That evening, I called a meeting of my neighbors. Some didn’t want to believe what I witnessed, but I didn’t have a foolhardy reputation, so most took me seriously. We tossed around ideas of how to handle this new menace, but since we were by-and-large a peaceful people, we were at a loss. 

“I fear what that weapon of theirs can do, Lennox,” my brown-eyed Adeline said to me as she snuggled next to me that night.

“I’ll watch over you, dear. No one will harm you.” I held her until her breathing became deep and regular, and I knew she was soundly resting.

If only my promise to protect her had been the truth. Within a year, our community and our family were on the run. The intruders brought dogs with them and literally hounded us until we found refuge in the remotest corner of the bayou. Food was scarce, our wives and children looked pale, and we all feared the booming sounds of their weapons and the baying howls of their dogs.

Little did we know we would not be decimated by booming sticks or relentless hounds. 

My Adeline was one of the first to become sick. The fever hit quickly, and then the scabbing blisters covered her whole body. Nothing I gave her soothed her pain or lowered her fever which seared so hot she became delusional. For hours she writhed in our pallet, pounding her fist against the wall, muttering unintelligible words. She died within three days. Then our children, all six of them, did the same.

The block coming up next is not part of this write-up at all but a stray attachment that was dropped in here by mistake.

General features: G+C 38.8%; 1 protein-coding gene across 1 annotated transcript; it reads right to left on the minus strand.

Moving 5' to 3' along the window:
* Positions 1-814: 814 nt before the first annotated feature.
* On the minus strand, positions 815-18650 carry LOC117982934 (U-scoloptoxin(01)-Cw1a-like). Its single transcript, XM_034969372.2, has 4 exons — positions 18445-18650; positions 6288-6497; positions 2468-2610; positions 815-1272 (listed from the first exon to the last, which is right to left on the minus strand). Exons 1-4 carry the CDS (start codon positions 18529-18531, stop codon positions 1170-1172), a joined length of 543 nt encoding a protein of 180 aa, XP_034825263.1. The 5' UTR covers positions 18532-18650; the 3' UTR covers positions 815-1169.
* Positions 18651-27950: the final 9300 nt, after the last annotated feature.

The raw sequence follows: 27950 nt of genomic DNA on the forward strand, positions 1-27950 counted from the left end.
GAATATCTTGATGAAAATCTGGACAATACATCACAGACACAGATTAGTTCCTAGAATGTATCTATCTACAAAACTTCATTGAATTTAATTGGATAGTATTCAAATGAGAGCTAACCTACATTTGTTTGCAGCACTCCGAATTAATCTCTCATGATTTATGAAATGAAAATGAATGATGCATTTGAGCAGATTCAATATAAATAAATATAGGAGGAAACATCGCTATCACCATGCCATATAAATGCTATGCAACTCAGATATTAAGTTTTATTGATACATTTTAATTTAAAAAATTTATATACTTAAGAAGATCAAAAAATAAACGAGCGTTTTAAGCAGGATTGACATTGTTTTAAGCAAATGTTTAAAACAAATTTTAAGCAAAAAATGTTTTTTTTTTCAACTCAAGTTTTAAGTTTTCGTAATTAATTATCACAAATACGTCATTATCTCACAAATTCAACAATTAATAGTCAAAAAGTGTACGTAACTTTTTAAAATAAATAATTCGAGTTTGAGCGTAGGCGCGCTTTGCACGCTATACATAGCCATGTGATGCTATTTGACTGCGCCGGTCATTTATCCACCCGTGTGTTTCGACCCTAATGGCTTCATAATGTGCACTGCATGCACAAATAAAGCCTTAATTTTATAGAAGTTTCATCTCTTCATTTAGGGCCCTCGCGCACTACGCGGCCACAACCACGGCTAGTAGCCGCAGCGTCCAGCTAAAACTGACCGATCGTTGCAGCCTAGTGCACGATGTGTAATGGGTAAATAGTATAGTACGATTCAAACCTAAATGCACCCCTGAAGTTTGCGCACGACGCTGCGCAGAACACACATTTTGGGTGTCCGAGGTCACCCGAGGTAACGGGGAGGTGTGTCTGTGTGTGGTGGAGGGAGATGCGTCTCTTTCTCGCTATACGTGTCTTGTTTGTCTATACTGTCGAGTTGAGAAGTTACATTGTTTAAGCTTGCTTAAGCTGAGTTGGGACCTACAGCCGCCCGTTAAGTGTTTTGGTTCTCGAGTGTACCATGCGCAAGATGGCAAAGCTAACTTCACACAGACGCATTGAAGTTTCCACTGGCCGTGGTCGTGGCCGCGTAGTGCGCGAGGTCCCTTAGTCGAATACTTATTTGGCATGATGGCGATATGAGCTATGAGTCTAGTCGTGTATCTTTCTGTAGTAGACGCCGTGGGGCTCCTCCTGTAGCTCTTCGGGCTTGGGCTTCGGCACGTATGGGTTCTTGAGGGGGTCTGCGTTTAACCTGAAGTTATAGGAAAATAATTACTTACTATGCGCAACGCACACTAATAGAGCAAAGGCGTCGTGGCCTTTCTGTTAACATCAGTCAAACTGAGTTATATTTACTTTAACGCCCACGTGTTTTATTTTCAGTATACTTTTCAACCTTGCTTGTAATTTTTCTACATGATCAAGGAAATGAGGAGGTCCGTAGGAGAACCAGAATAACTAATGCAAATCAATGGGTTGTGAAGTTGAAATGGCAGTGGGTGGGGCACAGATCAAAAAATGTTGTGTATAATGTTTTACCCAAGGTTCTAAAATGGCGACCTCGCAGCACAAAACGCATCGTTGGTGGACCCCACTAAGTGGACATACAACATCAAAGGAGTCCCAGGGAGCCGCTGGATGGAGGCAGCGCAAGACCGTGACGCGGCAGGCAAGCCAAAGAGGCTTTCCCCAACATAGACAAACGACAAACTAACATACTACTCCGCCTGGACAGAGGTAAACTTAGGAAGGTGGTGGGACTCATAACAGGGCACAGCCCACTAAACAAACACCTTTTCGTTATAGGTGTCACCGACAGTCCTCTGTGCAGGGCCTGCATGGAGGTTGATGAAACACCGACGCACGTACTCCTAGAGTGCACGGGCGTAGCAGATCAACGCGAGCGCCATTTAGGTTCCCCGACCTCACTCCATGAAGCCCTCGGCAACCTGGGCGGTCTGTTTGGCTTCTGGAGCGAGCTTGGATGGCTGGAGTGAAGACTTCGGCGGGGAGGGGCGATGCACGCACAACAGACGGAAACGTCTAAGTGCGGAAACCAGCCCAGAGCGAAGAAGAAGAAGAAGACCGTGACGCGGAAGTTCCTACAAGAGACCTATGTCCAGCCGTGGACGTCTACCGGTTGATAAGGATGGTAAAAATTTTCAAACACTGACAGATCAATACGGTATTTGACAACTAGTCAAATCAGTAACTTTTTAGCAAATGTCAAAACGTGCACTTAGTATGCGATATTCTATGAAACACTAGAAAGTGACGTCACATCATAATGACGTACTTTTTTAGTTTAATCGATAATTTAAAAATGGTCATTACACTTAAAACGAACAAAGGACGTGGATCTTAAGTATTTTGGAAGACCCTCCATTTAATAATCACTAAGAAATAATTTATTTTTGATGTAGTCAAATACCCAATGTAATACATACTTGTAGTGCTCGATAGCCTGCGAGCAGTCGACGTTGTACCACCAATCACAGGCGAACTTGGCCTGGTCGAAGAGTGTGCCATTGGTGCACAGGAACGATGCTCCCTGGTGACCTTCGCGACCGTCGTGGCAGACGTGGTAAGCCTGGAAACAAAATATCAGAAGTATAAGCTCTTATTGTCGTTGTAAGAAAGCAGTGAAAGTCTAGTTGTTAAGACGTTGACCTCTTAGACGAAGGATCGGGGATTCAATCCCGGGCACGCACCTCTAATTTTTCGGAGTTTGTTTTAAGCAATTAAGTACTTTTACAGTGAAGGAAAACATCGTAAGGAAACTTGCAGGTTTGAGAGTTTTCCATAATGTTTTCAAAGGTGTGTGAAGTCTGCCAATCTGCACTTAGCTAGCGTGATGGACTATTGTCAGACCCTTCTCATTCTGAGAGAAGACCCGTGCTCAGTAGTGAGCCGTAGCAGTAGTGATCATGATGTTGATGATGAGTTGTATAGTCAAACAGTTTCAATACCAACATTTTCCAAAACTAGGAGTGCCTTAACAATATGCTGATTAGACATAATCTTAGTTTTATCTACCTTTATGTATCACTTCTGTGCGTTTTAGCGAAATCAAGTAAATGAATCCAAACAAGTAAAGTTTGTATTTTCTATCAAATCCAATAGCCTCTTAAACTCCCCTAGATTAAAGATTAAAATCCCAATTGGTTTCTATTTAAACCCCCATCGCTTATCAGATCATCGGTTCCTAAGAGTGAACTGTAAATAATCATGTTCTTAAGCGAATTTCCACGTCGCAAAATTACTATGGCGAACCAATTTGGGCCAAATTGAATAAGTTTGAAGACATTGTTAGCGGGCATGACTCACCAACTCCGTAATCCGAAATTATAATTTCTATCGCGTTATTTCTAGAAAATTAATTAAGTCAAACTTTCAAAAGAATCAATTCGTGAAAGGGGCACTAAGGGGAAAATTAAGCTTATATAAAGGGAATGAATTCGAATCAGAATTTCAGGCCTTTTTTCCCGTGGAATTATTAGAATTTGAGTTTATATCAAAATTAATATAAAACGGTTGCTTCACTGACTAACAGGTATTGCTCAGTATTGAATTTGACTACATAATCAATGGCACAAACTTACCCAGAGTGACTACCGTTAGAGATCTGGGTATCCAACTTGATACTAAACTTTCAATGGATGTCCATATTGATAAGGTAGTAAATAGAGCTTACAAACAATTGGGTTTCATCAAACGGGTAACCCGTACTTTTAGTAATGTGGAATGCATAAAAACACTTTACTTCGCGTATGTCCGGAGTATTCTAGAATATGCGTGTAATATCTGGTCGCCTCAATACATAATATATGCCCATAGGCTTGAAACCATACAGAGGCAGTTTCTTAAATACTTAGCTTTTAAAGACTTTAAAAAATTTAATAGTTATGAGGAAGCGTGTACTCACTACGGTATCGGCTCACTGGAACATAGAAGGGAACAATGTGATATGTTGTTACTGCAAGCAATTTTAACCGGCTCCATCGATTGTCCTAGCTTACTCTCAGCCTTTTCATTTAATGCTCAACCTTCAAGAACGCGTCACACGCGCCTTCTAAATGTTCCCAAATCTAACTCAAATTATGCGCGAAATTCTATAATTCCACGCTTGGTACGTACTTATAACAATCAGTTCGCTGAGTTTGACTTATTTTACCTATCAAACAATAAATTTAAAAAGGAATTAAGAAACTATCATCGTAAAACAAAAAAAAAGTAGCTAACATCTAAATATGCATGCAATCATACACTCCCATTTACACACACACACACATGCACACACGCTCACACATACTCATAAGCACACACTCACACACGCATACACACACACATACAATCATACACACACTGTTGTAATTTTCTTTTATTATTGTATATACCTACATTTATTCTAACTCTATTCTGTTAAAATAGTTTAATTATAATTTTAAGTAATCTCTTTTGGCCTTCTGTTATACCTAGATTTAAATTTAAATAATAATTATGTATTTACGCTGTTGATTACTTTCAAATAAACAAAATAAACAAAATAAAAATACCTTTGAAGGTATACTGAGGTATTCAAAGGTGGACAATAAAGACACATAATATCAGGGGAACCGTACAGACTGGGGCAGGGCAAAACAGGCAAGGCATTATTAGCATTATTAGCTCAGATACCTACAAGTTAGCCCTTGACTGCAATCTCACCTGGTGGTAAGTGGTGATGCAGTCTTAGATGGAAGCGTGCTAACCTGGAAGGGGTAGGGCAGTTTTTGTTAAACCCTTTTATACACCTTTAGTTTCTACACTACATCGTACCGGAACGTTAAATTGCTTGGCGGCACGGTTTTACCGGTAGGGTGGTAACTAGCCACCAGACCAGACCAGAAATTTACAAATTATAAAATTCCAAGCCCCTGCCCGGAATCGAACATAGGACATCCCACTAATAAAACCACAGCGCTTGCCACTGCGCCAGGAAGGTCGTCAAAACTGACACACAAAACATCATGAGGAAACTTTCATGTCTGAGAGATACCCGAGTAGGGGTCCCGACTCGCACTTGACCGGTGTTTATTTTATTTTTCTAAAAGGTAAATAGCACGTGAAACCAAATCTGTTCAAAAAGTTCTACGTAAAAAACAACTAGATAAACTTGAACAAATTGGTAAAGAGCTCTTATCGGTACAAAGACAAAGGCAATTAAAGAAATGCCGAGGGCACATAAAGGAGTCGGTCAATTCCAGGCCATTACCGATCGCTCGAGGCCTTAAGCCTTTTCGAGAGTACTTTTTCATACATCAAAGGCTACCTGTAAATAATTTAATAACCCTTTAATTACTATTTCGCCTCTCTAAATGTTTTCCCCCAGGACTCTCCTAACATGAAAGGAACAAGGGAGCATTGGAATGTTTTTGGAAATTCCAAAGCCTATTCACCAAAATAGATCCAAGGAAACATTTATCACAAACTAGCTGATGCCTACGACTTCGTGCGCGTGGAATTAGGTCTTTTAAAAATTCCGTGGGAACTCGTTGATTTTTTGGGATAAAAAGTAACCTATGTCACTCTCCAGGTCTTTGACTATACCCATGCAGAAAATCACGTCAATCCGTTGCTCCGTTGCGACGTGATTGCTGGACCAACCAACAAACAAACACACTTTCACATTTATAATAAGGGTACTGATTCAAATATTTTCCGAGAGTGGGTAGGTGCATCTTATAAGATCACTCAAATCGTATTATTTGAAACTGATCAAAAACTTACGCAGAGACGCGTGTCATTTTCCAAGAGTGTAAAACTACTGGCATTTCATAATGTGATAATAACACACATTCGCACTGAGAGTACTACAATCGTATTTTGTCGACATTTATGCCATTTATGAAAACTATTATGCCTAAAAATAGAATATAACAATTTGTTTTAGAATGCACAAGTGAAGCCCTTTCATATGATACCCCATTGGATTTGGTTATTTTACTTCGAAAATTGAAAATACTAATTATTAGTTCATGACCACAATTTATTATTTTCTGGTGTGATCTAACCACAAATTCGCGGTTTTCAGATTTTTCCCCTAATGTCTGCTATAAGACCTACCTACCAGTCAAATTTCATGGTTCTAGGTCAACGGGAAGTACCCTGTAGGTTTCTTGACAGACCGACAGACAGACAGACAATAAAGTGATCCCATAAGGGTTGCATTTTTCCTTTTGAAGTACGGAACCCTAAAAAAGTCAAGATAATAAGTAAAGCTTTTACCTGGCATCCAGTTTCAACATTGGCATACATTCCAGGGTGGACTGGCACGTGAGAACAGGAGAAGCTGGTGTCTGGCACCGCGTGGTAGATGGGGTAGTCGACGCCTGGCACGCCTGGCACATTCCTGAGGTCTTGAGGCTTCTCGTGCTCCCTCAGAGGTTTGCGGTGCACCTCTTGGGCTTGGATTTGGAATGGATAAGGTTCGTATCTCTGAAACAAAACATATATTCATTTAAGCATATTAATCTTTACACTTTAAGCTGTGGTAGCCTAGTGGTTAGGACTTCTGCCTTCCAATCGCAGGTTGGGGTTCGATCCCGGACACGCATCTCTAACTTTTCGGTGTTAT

I was distraught and nearly went out of my mind. My family’s destruction was repeated throughout our community. Finally, only I was left. I don’t know why I was spared. I would’ve rather died alongside my family and friends, but it was not to be. This disease known as “the pox” wiped out everyone I knew or ever cared about. For centuries we had lived in peace in this bayou, and then we were gone.

Today, I live a quiet life, still afraid to venture far from my own front steps. Sometimes, on the occasions when I stray too far from home, I’ve had close calls with these men who maraud our homeland. 

One day, I barely dodged sure death as two of them fired their weapons at me.

These careless hunters called “humans” yelled, “Look, it’s a beast—a swamp monster! Get ’em!” Bullets sprayed around me as I quickly made my way into the shadows.

I’m left to wonder who the beast really is.

As I rock in my favorite chair this evening, I watch the heavy shadows fall around me and listen to the crying sounds of a night bird. Such is the end of another lonely day.

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D. A. Ratliff: Woman of the Bayou

Welcome to Write the Story! Each month Writers Unite! will offer a writing prompt for writers to create a story from and share with everyone. WU! wants to help our members and followers to generate more traffic to their platforms. Please check out the authors’ blogs, websites, Facebook pages and show them support. We would love to hear your thoughts about the stories and appreciate your support!